Spectacular Fossil Shows a 120-Million-Year-Old Bird With a Highly Impractical Tail

Nothing says "Look at me!" quite like a set of tail feathers. A set of extravagant tail feathers is a great way to say "Look at me!" Modern birds are known to sacrifice agility to attract attention. However, fossil records show that there are rare examples of such behavior in their relatives.
Scientists now know that the remains of a 120 million-year-old feathered dinosaur have been found. It is roughly the same size as a bluejay and has a very long, extravagant behind.

The fossil, which is extremely detailed, was discovered in northeastern China. It was named Yuanchuavis (Yuanchuavis Kompsosoura), after a bird that resembles a phoenix in Chinese mythology.

This is the first time that a Mesozoic-era bird-like fossil has been found with such a complex array tail feathers. It includes a grey fantail as well as a pair long, black plumes.

These two long, dense dark feathers measure approximately 30 cm (12 inches) in length and are about 1.3 times as long as the bird's body. They create a pintail which, according to the authors, "strongly resembles" modern quetzals and sunbirds that use their ostentatious behinds in order to attract mates.

This discovery indicates that even the earliest birds used their feathers for similar purposes.

Being sexy has its downsides. A tail as flashy and large as that of Yuanchuavis could have made it difficult to fly and avoid predators.

Evidently, the risk of the booty call was worth it.

"Scientists refer to a trait such as a large fancy tail as an honest signal because it is harmful. If an animal can survive with that handicap, it's a sign it's truly fit," says Jingmai O'Connor, Chicago's Field Museum paleontologist.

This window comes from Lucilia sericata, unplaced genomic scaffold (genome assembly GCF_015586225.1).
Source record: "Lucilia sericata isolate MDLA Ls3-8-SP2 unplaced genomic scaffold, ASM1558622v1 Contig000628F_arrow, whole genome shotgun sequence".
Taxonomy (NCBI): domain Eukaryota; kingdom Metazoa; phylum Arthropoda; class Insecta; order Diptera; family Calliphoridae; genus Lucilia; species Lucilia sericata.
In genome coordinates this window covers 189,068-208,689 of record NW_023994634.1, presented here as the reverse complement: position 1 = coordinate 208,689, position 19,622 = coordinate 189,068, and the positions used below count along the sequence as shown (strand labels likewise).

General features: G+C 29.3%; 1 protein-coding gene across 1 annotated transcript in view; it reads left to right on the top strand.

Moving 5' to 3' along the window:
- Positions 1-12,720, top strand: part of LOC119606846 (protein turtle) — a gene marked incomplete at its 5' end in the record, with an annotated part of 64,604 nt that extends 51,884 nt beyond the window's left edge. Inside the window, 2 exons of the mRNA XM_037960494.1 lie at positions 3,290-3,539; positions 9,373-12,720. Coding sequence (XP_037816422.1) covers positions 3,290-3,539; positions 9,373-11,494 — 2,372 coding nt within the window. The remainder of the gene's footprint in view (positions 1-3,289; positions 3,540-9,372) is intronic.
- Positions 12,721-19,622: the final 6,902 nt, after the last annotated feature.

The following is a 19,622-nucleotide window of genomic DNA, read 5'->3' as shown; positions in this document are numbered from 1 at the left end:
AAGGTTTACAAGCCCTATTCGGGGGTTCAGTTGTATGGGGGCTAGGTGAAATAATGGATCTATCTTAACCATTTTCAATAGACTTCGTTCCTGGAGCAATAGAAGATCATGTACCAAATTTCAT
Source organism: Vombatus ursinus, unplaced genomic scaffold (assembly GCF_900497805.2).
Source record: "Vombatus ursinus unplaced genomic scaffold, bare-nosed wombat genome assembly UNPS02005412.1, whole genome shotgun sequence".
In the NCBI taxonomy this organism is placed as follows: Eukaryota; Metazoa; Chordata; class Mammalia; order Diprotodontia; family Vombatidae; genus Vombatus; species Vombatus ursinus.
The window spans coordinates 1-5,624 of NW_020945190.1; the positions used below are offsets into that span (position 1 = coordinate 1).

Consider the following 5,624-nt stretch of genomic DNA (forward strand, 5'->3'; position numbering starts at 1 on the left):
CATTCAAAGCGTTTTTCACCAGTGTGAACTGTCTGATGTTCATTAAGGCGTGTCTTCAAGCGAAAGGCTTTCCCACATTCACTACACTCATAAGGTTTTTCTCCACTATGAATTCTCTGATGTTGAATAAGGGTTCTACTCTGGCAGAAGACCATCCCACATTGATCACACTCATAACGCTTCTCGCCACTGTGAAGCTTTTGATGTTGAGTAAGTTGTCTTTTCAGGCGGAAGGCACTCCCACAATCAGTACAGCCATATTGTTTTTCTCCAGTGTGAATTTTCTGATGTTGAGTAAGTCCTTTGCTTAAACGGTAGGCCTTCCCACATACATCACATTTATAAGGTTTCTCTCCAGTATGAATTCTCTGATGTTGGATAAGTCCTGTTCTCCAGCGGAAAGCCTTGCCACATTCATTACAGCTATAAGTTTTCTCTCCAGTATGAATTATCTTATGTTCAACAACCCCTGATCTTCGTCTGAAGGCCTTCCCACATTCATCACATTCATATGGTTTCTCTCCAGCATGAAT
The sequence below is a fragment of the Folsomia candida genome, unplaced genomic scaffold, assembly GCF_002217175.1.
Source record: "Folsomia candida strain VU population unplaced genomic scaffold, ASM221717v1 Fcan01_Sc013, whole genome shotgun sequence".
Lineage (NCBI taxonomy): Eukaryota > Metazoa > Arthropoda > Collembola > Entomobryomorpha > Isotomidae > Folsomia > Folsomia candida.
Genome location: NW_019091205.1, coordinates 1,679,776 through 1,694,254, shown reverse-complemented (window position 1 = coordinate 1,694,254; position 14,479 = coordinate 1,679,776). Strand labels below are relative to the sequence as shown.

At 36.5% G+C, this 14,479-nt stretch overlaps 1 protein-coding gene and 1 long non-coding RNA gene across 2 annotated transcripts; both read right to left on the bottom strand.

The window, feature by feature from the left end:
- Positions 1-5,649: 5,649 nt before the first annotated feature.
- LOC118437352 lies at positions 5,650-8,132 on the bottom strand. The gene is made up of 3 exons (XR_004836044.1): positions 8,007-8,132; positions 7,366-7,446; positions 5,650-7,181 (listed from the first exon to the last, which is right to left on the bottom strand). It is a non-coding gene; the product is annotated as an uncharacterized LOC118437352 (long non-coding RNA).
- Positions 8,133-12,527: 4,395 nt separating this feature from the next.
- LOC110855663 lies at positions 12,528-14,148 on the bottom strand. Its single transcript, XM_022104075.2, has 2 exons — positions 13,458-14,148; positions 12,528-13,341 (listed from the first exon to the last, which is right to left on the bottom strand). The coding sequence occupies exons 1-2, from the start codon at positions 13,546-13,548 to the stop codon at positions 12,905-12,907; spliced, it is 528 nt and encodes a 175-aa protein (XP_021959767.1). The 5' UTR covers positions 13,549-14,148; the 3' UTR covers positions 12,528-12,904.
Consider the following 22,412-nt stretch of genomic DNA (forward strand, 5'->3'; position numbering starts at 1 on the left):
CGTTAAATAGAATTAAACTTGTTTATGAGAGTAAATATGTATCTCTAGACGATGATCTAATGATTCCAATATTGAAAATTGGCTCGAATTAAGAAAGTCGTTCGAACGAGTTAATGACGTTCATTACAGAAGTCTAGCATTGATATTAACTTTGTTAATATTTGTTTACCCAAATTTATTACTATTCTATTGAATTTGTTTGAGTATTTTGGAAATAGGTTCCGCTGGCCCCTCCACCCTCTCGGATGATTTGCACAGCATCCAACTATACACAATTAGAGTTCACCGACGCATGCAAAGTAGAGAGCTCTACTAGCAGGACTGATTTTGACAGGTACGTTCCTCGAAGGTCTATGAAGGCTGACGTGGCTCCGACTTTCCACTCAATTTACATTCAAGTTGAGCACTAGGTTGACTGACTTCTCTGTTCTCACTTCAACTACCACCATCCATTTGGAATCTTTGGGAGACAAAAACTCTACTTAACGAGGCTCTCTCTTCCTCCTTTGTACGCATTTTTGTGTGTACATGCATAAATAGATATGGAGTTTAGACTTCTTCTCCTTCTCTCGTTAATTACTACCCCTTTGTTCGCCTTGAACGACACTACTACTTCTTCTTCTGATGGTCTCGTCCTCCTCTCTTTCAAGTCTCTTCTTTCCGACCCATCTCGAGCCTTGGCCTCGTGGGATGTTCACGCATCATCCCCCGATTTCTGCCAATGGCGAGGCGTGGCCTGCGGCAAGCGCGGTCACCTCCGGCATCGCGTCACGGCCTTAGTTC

"A female bird would see a male with ridiculously burdensome tail feathers and say, "Dang, he must have good genes if he can survive with such a ridiculous tail."

A fossil of Yuanchuavis and a matching illustration of the tail feathers. (Wang et al., Current Biology, 2021)

Yuanchuavis is part of a Mesozoic group of avians called Enantiornithes, or "opposite Birds", which are located on an evolutionary branch somewhere between the ancestor and modern birds.

Enantiornithes actually belong to the same sister clade as ornithuromorpha to which all living birds are members. These clades had coexisted side-by-side for 65 million years and only one survived the mass extinction that decimated most dinosaurs.

Understanding why some avian clades survived and others didn't can help us better understand modern birds' ability to survive in this world.

The Mesozoic era was when modern birds' ancestors did not have fan tails as long as Yuanchuavis. However, fossil records do indicate that they had fan tails.

For many years fan tails have been thought to have evolved in ornithuromorphs. However, this feature has been discovered in several fossils of enantiornithes.

Yuanchuavis are even more unusual. The unique tail, which consists of both fantail and paired plumes, is something no other bird in the clade can boast.

Although the authors are unsure of why Yuanchuavis developed such a complicated tail, considering how inconvenient these feathers were aerodynamically, they believe that this plumage was shaped through sexual selection.

There are many things you can hide behind in densely wooded environments, where the majority of enantiornithes live. If the tail is long enough, a cumbersome tail may not be so bad. That's where most birds of paradise are found today.

However, in the open and semi-aquatic environment where many Mesozoic ornithuromorphs lived, it might not have been as profitable to trade off survival for sex.

These landscapes may have been part of the reason why pintails appeared to have developed earlier in enantiornithines than in their sister clade.

Wang explains, "It is well-known that sexual selection plays an important role in speciation, recognition in modern birds,"

It is difficult to determine if a fossilized structure was shaped by sexual choice, given the imperfections of the fossil record. The well-preserved tail feathers of this fossil bird give us great information about the evolution of the avian tail through sexual selection.

Current Biology published the study.